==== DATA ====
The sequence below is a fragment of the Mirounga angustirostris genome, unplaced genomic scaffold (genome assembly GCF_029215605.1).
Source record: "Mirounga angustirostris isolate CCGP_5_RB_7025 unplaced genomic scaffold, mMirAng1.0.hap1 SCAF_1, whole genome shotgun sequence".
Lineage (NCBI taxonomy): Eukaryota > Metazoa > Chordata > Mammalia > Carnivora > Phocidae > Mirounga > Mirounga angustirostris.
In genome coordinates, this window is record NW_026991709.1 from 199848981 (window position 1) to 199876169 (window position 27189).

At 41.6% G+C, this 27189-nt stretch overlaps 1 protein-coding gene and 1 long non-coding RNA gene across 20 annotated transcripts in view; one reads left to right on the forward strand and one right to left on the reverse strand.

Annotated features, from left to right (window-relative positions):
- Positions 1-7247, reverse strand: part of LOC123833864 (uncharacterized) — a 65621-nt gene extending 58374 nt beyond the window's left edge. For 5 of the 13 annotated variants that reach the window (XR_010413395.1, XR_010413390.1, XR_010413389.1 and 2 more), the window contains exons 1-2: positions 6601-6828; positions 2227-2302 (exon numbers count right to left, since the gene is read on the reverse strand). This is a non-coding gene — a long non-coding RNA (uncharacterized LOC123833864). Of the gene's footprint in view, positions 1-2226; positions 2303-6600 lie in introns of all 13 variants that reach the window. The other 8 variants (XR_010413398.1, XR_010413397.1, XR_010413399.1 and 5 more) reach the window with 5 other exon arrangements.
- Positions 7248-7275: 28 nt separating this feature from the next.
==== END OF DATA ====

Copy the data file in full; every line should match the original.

The sequence below is a fragment of the Mirounga angustirostris genome, unplaced genomic scaffold (genome assembly GCF_029215605.1).
Source record: "Mirounga angustirostris isolate CCGP_5_RB_7025 unplaced genomic scaffold, mMirAng1.0.hap1 SCAF_1, whole genome shotgun sequence".
Lineage (NCBI taxonomy): Eukaryota > Metazoa > Chordata > Mammalia > Carnivora > Phocidae > Mirounga > Mirounga angustirostris.
In genome coordinates, this window is record NW_026991709.1 from 199848981 (window position 1) to 199876169 (window position 27189).

At 41.6% G+C, this 27189-nt stretch overlaps 1 protein-coding gene and 1 long non-coding RNA gene across 20 annotated transcripts in view; one reads left to right on the forward strand and one right to left on the reverse strand.

Annotated features, from left to right (window-relative positions):
- Positions 1-7247, reverse strand: part of LOC123833864 (uncharacterized) — a 65621-nt gene extending 58374 nt beyond the window's left edge. For 5 of the 13 annotated variants that reach the window (XR_010413395.1, XR_010413390.1, XR_010413389.1 and 2 more), the window contains exons 1-2: positions 6601-6828; positions 2227-2302 (exon numbers count right to left, since the gene is read on the reverse strand). This is a non-coding gene — a long non-coding RNA (uncharacterized LOC123833864). Of the gene's footprint in view, positions 1-2226; positions 2303-6600 lie in introns of all 13 variants that reach the window. The other 8 variants (XR_010413398.1, XR_010413397.1, XR_010413399.1 and 5 more) reach the window with 5 other exon arrangements.
- Positions 7248-7275: 28 nt separating this feature from the next.